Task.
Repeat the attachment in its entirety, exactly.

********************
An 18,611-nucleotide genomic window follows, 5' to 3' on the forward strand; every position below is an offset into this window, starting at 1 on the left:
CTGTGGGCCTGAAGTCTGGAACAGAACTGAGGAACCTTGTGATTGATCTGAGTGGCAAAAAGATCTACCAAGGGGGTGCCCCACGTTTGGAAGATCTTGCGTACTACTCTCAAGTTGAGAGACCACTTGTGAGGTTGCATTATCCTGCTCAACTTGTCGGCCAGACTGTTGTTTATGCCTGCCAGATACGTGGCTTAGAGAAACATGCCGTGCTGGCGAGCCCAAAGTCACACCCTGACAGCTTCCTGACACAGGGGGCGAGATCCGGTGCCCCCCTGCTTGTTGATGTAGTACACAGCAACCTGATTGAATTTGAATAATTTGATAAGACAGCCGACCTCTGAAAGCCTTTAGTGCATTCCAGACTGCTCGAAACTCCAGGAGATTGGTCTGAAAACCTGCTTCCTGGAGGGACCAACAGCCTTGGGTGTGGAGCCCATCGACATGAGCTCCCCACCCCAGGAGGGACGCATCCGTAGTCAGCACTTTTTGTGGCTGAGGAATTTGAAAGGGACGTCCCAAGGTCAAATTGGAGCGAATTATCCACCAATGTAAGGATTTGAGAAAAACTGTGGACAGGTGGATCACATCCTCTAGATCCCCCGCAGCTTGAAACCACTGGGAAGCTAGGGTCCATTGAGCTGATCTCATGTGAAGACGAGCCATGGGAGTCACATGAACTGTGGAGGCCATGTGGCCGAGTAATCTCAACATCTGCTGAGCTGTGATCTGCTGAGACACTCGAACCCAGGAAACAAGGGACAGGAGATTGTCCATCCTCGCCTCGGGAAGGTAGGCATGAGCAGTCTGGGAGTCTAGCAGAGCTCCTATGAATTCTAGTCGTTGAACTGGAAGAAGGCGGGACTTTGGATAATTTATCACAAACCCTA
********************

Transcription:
An 18,611-nucleotide genomic window follows, 5' to 3' on the forward strand; every position below is an offset into this window, starting at 1 on the left:
CTGTGGGCCTGAAGTCTGGAACAGAACTGAGGAACCTTGTGATTGATCTGAGTGGCAAAAAGATCTACCAAGGGGGTGCCCCACGTTTGGAAGATCTTGCGTACTACTCTCAAGTTGAGAGACCACTTGTGAGGTTGCATTATCCTGCTCAACTTGTCGGCCAGACTGTTGTTTATGCCTGCCAGATACGTGGCTTAGAGAAACATGCCGTGCTGGCGAGCCCAAAGTCACACCCTGACAGCTTCCTGACACAGGGGGCGAGATCCGGTGCCCCCCTGCTTGTTGATGTAGTACACAGCAACCTGATTGAATTTGAATAATTTGATAAGACAGCCGACCTCTGAAAGCCTTTAGTGCATTCCAGACTGCTCGAAACTCCAGGAGATTGGTCTGAAAACCTGCTTCCTGGAGGGACCAACAGCCTTGGGTGTGGAGCCCATCGACATGAGCTCCCCACCCCAGGAGGGACGCATCCGTAGTCAGCACTTTTTGTGGCTGAGGAATTTGAAAGGGACGTCCCAAGGTCAAATTGGAGCGAATTATCCACCAATGTAAGGATTTGAGAAAAACTGTGGACAGGTGGATCACATCCTCTAGATCCCCCGCAGCTTGAAACCACTGGGAAGCTAGGGTCCATTGAGCTGATCTCATGTGAAGACGAGCCATGGGAGTCACATGAACTGTGGAGGCCATGTGGCCGAGTAATCTCAACATCTGCTGAGCTGTGATCTGCTGAGACACTCGAACCCAGGAAACAAGGGACAGGAGATTGTCCATCCTCGCCTCGGGAAGGTAGGCATGAGCAGTCTGGGAGTCTAGCAGAGCTCCTATGAATTCTAGTCGTTGAACTGGAAGAAGGCGGGACTTTGGATAATTTATCACAAACCCTA